If you have questions regarding your business issues, you may speak with a Denver business attorney or tax attorney at The McGuire Law Firm. A free consultation is offered to all potential clients.

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What is IRS Letter 1058?

Receiving a Letter 1058 from the Internal Revenue Service may be quite scary.  Letter 1058 is a Final Notice of Intent to Levy by the IRS.  This means that if you take no action, you are in jeopardy of the IRS levying your bank accounts, garnishing wages or third party monies owed to you and even seizing assets if necessary.  It is important to know that you do have rights as a taxpayer.  The video below prepared by a Denver tax attorney discusses Letter 1058 and hopefully can provide useful information if you have received this notice from the IRS.

 

Contact The McGuire Law Firm to discuss any tax questions or IRS problems with a Denver tax attorney.  Free consultation with a tax attorney in Denver or Golden, Colorado.

What is a Collection Due Process Hearing?

A collection due process hearing is a hearing afforded to taxpayers with certain issues before the IRS.  This hearing may help in resolving a tax matter such as a tax debt, and provides due process to the taxpayer.  The video below has prepared by a Denver tax attorney at The McGuire Law Firm to provide information regarding a Collection Due Process Hearing with an IRS appeals officer.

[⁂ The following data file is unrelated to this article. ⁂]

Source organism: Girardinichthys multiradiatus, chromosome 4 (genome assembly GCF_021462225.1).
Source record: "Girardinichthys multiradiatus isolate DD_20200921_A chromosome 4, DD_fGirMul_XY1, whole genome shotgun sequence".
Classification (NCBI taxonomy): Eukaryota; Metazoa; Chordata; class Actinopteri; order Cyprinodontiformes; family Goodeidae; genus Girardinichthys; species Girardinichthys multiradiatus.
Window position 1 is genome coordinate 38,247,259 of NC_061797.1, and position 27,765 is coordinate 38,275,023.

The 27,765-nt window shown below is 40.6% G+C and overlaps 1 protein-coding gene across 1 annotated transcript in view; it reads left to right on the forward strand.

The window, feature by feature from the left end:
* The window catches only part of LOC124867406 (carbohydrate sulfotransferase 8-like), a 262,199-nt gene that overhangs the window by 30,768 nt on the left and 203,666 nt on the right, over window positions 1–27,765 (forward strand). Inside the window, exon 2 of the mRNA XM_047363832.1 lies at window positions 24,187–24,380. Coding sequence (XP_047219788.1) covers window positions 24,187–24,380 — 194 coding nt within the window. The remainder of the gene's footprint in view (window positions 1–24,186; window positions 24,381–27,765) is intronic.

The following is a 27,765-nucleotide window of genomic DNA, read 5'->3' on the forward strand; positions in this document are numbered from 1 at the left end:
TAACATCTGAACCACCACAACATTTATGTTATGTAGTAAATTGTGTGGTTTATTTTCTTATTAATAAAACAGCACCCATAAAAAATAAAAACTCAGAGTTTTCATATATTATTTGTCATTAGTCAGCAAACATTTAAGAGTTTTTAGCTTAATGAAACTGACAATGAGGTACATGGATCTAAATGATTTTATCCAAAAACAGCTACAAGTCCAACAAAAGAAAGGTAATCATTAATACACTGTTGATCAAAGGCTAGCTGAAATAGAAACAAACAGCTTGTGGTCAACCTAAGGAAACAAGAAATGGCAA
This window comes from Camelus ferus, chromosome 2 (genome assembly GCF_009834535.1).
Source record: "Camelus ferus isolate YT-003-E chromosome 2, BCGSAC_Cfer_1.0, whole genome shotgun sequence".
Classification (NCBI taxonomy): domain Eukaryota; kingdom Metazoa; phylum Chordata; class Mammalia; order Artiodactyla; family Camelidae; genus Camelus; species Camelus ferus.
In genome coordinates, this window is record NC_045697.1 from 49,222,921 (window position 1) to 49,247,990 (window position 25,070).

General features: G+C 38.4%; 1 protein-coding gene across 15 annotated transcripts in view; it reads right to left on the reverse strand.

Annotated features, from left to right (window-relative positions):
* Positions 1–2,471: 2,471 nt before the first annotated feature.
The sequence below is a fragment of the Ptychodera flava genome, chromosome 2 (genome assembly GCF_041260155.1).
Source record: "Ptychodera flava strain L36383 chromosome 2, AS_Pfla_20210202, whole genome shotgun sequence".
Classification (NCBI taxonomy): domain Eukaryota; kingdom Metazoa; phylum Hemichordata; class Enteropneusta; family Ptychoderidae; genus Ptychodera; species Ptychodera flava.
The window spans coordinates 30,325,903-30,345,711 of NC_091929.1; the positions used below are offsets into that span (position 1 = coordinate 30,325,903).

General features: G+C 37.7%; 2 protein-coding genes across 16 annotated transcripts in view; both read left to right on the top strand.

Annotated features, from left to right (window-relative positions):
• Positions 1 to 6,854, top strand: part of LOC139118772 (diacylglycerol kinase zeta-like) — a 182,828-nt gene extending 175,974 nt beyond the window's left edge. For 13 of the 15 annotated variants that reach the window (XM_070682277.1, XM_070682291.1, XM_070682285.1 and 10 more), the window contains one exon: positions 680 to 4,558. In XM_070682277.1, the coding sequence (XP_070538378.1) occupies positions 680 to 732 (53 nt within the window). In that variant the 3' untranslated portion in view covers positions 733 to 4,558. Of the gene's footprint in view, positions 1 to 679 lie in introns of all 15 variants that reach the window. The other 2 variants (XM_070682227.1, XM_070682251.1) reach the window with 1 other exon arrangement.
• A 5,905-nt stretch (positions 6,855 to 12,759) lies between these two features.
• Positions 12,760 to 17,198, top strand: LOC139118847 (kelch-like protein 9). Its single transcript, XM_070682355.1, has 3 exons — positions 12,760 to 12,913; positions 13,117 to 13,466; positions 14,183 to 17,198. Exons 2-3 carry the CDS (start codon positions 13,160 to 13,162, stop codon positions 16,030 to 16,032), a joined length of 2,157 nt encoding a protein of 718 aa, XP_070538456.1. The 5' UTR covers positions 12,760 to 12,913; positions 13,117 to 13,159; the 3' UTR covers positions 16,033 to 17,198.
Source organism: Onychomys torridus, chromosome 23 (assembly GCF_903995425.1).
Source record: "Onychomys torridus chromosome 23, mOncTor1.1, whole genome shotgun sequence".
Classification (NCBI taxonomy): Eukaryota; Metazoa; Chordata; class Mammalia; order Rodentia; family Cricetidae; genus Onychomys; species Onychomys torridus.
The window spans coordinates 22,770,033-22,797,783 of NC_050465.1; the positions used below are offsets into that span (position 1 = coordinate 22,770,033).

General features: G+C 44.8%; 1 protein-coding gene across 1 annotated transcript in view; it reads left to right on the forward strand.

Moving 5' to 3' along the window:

You may contact The McGuire Law Firm to schedule a free consultation with a Denver tax attorney to discuss your tax questions, issues and matters, including IRS related problems.  The McGuire Law Firm has law offices in Denver and Golden Colorado.

Example of Collapsible Partnership Rule by Denver Tax Attorney

The collapsible partnership rule has been discussed in previous articles.  The article below is an example of a transaction whereby the collapsible partnership rule would apply.  The example below should help illustrate when the sale of a partnership interest can generate ordinary income and the allocation of basis to determine the amount of ordinary income that must be realized.